Look up in the sky… Is it a bird? Is it a plane? No, it’s a drone. And not just one, but seemingly hundreds of the things—all with propellers flashing in the sun as they whine and whirr anonymously over our heads. They can be used for lots of useful things… taking pictures of your neighbours and their unapproved conservatory extension, counting the number of elephants per square mile in Africa (yes really) or monitoring factories or forests for unwanted intruders. Some of them fly high enough (without human intervention) to measure local weather patterns which might seem a good concept except for the growing number of near misses with jumbo jets near Heathrow.
There’s no regulation as yet—people buy them and people fly them without much regard to any law or public decency. It’s real ‘Spy in the Sky’ stuff and is a significant threat to all our individual freedoms. Modern newspaper paparazzi regularly deploy high definition camera drones to obtain photos they’d never be able to get by any other means such as very close close-ups of Prince Harry’s teeth or Mary Berry’s lip gloss. I’d argue that it’s all got too intrusive when we can see the inner workings of David Cameron’s nostril hairs. Too much drone information…
Hollywood has been using radio controlled aerial drones for years. How else would they have got those incredible pan shots of James Bond riding his motorcycle over the rooftops of Istanbul in Skyfall? But it’s the military of course who find drones the most useful. It’s so much cheaper (and safer) to blow up nasty terrorists if you can do it from the comfort of a desk in Washington or Manchester. Just like a video game—although there’s something rather chilling about observing your enemies 5,000 miles away on a video screen and then obliterating them with the quiet click of a mouse button. H.G.Wells would have loved drones because they are his science fiction turned fact.
As I read my newspaper this morning, I see drones have delivered emergency medication to a remote pharmacy in the US (apparently it would have taken hours by road but only a few minutes by drone-air). I also read that China is using drone cameras to hover around assessment halls to ensure students don’t cheat during exams, and I gather that Amazon are seriously considering deliveries to their millions of customers by airborne drone. Really? So can you tell me how someone signs for a drone delivery? Presumably we have to catch the parcel as it floats to earth (what if you’re no good at cricket and the item falls down a drain or gets stuck in a tree?) and then we’ll be told to look up, smile and wave at the camera in the sky so it records face recognition and visual proof of a successful transfer. You think I’m joking? No, this will happen soon—believe me!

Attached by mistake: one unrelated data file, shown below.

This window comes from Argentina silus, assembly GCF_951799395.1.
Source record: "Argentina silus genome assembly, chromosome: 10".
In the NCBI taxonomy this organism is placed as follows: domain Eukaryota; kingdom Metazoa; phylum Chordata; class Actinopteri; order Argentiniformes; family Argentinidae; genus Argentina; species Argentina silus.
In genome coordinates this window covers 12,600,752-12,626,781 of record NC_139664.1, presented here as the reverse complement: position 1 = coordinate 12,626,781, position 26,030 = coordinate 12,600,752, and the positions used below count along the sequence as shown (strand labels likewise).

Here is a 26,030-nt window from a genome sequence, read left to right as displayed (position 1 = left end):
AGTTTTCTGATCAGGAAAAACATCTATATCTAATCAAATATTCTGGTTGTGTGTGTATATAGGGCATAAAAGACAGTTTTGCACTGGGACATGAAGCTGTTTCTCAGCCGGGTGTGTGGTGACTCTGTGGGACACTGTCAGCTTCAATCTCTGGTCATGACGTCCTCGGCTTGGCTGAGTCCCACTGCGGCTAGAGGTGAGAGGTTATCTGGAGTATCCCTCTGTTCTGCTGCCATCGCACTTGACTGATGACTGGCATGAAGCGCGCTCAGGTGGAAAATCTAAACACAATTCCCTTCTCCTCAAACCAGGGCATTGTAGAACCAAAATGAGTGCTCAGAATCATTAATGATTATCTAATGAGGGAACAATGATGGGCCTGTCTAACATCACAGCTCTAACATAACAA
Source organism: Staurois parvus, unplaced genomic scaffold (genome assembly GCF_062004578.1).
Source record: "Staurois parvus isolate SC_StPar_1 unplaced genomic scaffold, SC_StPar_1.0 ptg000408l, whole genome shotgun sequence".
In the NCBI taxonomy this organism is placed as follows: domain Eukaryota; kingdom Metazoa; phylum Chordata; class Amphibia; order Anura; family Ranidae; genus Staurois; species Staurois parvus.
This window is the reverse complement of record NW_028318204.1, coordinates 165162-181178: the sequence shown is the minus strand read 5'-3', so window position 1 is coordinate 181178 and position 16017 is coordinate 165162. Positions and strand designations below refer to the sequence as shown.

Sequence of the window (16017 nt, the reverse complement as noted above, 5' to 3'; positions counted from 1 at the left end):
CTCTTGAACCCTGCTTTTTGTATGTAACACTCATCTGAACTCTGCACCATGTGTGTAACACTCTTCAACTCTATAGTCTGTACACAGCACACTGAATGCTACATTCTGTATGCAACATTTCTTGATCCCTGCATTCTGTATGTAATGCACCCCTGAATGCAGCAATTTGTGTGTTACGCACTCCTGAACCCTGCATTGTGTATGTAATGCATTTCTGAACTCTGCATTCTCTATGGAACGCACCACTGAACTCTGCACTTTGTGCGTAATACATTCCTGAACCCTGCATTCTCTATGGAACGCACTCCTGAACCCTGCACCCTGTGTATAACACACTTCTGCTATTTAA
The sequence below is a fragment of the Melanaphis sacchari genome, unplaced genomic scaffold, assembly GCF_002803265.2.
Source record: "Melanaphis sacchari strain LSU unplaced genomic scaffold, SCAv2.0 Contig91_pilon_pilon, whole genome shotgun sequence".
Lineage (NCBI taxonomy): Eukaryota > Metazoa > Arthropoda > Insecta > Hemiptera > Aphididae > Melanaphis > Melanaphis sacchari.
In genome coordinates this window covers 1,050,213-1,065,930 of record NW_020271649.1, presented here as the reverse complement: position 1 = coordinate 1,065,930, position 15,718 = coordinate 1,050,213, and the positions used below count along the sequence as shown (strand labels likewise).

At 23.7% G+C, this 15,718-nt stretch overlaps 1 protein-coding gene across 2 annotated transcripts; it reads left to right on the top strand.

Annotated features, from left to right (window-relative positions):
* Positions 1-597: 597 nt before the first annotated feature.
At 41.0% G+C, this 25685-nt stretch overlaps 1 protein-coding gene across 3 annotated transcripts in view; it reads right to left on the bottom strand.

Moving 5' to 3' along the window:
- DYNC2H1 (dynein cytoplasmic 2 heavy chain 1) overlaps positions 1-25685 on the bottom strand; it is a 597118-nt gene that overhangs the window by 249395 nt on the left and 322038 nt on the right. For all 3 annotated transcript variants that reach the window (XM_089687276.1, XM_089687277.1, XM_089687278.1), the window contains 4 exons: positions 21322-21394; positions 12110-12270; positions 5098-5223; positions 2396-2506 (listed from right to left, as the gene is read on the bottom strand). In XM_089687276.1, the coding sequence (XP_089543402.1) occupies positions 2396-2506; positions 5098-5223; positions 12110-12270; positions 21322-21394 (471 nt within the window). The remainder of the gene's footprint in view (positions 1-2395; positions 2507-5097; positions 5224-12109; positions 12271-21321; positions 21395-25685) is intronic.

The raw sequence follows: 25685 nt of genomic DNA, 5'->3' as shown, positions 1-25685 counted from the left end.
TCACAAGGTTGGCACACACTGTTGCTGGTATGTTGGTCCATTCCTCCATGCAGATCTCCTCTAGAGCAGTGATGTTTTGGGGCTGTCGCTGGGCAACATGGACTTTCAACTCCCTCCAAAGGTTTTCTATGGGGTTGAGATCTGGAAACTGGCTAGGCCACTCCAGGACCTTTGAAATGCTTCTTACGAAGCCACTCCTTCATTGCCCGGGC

The problem is not so much about the things themselves, but more about who is piloting them. Who owns them and what are they doing? It’s natural to be suspicious because they’re rather creepy objects—mechanical eyes and no faces. I could drone on and on about anti-drone hysteria: ‘Hordes of Horrible Hoverers’ invading our shores like swarms of buzzing mechanical bees, spying on us and taking all our jobs etc, but this not the case. Here in the south-west, they would be used for boring automated tasks that nobody would want to do, such as monitoring hundreds of miles of farm land, supervising car parks in Bridport or collecting endless takeaways from McDonalds. Continuously droning up and down Chesil Beach looking for swimmers in trouble would be a good job and might even help compensate for our dwindling air-sea rescue resources. Off Australia they’re already in use automatically searching the coastline for man eating sharks, so the same sort of observation skills would be very possible here.
However for every positive action there will likely be a negative reaction. I see they’re already making anti-drone drones—buzzing beasts who will shoot down your drone if you stray too far onto their territory. Very Star Wars sort of stuff…
I have the perfect answer to over-intrusive drones—an answer which would provide harmless entertainment for many as well as making a highly significant contribution to free society. There are lots of people in our part of the world who like to go shooting. Normally their targets include pheasant or partridge, but much fun could be had if all the guns lined up along hedgerows and then jumped up to blast passing drones from the skies. Late evening talk in local pubs would never be the same… “Good shot old boy! You bagged that AX-227C fairly in the rotor. Hellava flash of blitzed electrics and we all got rained on by bits of falling battery!” And what’s more, no wild life would be harmed in the process, so Drone Shooting is a win-win sport surely?